Computer Systems Science & Engineering

Speech Enhancement via Residual Dense Generative Adversarial Network

Lin Zhou1,*, Qiuyue Zhong1, Tianyi Wang1, Siyuan Lu1 and Hongmei Hu2

1School of Information Science and Engineering, Southeast University, Nanjing, 210096, China
2Medizinische Physik and Cluster of Excellence “Hearing4all”, Department of Medical Physics and Acoustics, University of Oldenburg, 26129, Oldenburg, Germany
*Corresponding Author: Lin Zhou. Email: Linzhou@seu.edu.cn
Received: 04 January 2021; Accepted: 17 February 2021

Abstract: Generative adversarial networks (GANs) are paid more attention to dealing with the end-to-end speech enhancement in recent years. Various GAN-based enhancement methods are presented to improve the quality of reconstructed speech. However, the performance of these GAN-based methods is worse than those of masking-based methods. To tackle this problem, we propose speech enhancement method with a residual dense generative adversarial network (RDGAN) contributing to map the log-power spectrum (LPS) of degraded speech to the clean one. In detail, a residual dense block (RDB) architecture is designed to better estimate the LPS of clean speech, which can extract rich local features of LPS through densely connected convolution layers. Meanwhile, sequential RDB connections are incorporated on various scales of LPS. It significantly increases the feature learning flexibility and robustness in the time-frequency domain. Simulations show that the proposed method achieves attractive speech enhancement performance in various acoustic environments. Specifically, in the untrained acoustic test with limited priors, e.g., unmatched signal-to-noise ratio (SNR) and unmatched noise category, RDGAN can still outperform the existing GAN-based methods and masking-based method in the measures of PESQ and other evaluation indexes. It indicates that our method is more generalized in untrained conditions.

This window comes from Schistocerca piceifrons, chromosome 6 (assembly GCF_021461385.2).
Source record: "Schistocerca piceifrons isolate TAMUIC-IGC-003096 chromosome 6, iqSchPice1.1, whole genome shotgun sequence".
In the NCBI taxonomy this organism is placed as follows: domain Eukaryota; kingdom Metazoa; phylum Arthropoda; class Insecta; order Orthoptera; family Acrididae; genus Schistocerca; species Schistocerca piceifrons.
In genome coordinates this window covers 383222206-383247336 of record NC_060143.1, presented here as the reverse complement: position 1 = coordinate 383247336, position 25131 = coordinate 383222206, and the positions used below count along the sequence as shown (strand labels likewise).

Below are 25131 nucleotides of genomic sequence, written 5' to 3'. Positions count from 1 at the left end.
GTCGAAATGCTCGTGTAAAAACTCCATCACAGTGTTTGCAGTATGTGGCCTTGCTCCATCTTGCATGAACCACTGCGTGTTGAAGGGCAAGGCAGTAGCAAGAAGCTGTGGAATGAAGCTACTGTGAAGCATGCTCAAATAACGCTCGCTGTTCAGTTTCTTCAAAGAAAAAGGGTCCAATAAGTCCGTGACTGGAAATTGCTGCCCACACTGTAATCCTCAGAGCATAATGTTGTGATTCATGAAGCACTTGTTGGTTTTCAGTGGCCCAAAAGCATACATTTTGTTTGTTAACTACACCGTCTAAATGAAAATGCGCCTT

Keywords: Generative adversarial networks; neural networks; residual dense block; speech enhancement

1  Introduction

Speech enhancement is widely used in various scenarios, e.g., mobile phones, intelligent vehicles and wearable devices [1]. It is performed as a front-end signal procedure for automatic speech recognition (ASR) [2], speaker identification [3], hearing aid and cochlear implant [4], which aim to improve the intelligibility and quality of target speech in noisy environments [5]. In the early days, speech enhancement was treated as a classical signal processing problem. But now it is formulated as a supervised learning problem from the view of deep learning (DL). Masking-based targets and mapping-based targets are the two groups of training targets for supervised speech enhancement.

The masking-based method focuses on separating clean speech from background interference by measuring speech’s binary mask labels in a time-frequency domain. As a result, the mask difference between degraded and clean speeches is adopted as a loss function in the DL training stage. To our knowledge, various mask definitions have been employed in the DL-based speech enhancement, which combine with numerous learning networks. For example, an ideal binary mask (IBM) approach is firstly adopted in the DL-based speech separation [6]. In this work, a pre-trained deep neural network (DNN) is used to estimate the IBM labels on each sub-band. Inspired by IBM, an ideal ratio mask (IRM) method is presented to adaptively fit its mask threshold [7]. Once it is fed to the DNN, speech enhancement performance is significantly improved. Moreover, a long short-term memory (LSTM) network is also tried with IRM. By the temporal dynamics learning of IRM labels, an attractive enhancement result is achieved for binaural speech separation [8]. Besides, the difference on complex ideal ratio mask (cIRM) [9] is another effective loss function for speech enhancement, where cIRM labels provides the real and imaginary components of ideal ratio mask to better confirm the information of clean speech.